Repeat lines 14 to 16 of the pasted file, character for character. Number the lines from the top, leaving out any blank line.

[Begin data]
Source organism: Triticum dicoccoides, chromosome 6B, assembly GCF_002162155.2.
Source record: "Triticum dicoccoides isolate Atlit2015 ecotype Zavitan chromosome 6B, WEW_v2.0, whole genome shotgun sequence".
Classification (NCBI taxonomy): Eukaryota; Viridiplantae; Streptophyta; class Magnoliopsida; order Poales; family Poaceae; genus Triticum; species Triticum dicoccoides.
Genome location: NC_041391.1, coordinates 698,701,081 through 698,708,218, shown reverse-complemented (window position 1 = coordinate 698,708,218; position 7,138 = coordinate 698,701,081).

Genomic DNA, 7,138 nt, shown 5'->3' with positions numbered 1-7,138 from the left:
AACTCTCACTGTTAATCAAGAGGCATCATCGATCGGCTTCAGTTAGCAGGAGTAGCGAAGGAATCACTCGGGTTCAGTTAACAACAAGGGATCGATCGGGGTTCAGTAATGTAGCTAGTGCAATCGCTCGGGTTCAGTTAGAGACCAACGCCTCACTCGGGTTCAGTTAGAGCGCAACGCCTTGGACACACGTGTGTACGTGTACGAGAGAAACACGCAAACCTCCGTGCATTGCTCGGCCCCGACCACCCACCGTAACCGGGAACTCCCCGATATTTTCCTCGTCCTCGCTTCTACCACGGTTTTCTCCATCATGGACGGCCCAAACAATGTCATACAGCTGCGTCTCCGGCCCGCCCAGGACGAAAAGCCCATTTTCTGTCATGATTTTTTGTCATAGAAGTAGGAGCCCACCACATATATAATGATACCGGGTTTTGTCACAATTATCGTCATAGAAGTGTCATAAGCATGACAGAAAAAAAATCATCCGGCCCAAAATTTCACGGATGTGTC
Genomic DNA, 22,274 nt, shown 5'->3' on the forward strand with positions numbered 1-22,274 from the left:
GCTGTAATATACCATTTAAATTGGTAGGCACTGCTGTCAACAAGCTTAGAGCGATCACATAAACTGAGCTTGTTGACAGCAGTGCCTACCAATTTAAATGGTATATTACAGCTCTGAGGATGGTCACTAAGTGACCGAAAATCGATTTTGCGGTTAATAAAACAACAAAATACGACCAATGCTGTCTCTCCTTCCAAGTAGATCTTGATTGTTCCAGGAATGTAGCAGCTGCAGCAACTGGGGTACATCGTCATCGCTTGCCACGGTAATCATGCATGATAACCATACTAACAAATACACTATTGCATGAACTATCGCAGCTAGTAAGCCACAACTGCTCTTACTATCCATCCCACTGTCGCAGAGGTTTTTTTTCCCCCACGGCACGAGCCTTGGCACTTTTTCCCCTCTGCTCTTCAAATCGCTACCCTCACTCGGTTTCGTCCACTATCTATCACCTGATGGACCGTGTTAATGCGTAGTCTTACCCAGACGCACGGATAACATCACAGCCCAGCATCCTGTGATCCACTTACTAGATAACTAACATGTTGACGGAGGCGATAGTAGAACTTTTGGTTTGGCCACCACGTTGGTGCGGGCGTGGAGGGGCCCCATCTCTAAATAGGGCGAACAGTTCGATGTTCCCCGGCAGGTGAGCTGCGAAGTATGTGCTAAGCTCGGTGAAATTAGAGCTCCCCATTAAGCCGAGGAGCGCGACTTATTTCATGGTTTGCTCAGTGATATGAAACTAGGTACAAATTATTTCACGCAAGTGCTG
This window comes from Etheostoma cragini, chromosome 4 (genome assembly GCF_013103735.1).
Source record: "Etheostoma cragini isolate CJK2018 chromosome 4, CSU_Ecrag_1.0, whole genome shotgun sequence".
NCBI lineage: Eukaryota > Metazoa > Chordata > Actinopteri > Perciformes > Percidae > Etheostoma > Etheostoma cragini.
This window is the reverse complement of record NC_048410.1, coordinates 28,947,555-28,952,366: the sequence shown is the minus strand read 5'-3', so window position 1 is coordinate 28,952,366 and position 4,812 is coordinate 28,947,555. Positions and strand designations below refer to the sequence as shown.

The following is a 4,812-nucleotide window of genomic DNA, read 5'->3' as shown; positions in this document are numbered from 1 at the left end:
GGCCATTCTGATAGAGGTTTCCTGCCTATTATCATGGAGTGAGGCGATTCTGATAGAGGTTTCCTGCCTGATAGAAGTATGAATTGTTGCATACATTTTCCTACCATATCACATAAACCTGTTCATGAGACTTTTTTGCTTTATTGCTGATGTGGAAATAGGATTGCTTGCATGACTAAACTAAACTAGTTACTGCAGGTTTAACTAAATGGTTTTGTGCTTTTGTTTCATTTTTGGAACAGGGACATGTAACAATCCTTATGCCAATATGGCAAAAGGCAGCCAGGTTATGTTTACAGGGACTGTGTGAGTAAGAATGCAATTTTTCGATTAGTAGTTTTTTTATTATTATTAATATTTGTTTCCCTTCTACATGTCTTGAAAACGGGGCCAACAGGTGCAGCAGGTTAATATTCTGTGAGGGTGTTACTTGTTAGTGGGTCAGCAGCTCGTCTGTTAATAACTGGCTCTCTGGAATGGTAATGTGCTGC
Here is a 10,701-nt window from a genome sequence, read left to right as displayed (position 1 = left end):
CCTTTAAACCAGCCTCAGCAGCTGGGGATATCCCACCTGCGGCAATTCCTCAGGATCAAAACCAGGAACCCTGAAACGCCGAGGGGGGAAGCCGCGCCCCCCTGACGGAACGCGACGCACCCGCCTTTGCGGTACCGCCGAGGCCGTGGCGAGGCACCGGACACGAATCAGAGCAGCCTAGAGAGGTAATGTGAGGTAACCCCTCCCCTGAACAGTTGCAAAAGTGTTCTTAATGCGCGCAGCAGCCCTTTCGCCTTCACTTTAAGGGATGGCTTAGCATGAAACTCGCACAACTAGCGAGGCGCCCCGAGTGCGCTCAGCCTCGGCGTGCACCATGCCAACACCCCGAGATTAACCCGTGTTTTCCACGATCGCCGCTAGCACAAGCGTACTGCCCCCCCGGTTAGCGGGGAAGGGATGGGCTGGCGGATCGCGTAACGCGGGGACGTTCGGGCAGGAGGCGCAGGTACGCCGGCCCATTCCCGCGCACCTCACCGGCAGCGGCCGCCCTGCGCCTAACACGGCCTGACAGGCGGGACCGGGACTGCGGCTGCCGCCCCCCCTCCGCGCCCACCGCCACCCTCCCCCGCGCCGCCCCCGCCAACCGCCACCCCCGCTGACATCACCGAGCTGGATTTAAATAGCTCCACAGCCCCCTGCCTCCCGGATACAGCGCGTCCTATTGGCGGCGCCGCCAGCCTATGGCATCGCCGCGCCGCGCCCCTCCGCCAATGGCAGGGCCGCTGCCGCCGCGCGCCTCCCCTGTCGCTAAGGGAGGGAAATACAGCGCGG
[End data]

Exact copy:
GGCCATTCTGATAGAGGTTTCCTGCCTATTATCATGGAGTGAGGCGATTCTGATAGAGGTTTCCTGCCTGATAGAAGTATGAATTGTTGCATACATTTTCCTACCATATCACATAAACCTGTTCATGAGACTTTTTTGCTTTATTGCTGATGTGGAAATAGGATTGCTTGCATGACTAAACTAAACTAGTTACTGCAGGTTTAACTAAATGGTTTTGTGCTTTTGTTTCATTTTTGGAACAGGGACATGTAACAATCCTTATGCCAATATGGCAAAAGGCAGCCAGGTTATGTTTACAGGGACTGTGTGAGTAAGAATGCAATTTTTCGATTAGTAGTTTTTTTATTATTATTAATATTTGTTTCCCTTCTACATGTCTTGAAAACGGGGCCAACAGGTGCAGCAGGTTAATATTCTGTGAGGGTGTTACTTGTTAGTGGGTCAGCAGCTCGTCTGTTAATAACTGGCTCTCTGGAATGGTAATGTGCTGC
Here is a 10,701-nt window from a genome sequence, read left to right as displayed (position 1 = left end):
CCTTTAAACCAGCCTCAGCAGCTGGGGATATCCCACCTGCGGCAATTCCTCAGGATCAAAACCAGGAACCCTGAAACGCCGAGGGGGGAAGCCGCGCCCCCCTGACGGAACGCGACGCACCCGCCTTTGCGGTACCGCCGAGGCCGTGGCGAGGCACCGGACACGAATCAGAGCAGCCTAGAGAGGTAATGTGAGGTAACCCCTCCCCTGAACAGTTGCAAAAGTGTTCTTAATGCGCGCAGCAGCCCTTTCGCCTTCACTTTAAGGGATGGCTTAGCATGAAACTCGCACAACTAGCGAGGCGCCCCGAGTGCGCTCAGCCTCGGCGTGCACCATGCCAACACCCCGAGATTAACCCGTGTTTTCCACGATCGCCGCTAGCACAAGCGTACTGCCCCCCCGGTTAGCGGGGAAGGGATGGGCTGGCGGATCGCGTAACGCGGGGACGTTCGGGCAGGAGGCGCAGGTACGCCGGCCCATTCCCGCGCACCTCACCGGCAGCGGCCGCCCTGCGCCTAACACGGCCTGACAGGCGGGACCGGGACTGCGGCTGCCGCCCCCCCTCCGCGCCCACCGCCACCCTCCCCCGCGCCGCCCCCGCCAACCGCCACCCCCGCTGACATCACCGAGCTGGATTTAAATAGCTCCACAGCCCCCTGCCTCCCGGATACAGCGCGTCCTATTGGCGGCGCCGCCAGCCTATGGCATCGCCGCGCCGCGCCCCTCCGCCAATGGCAGGGCCGCTGCCGCCGCGCGCCTCCCCTGTCGCTAAGGGAGGGAAATACAGCGCGG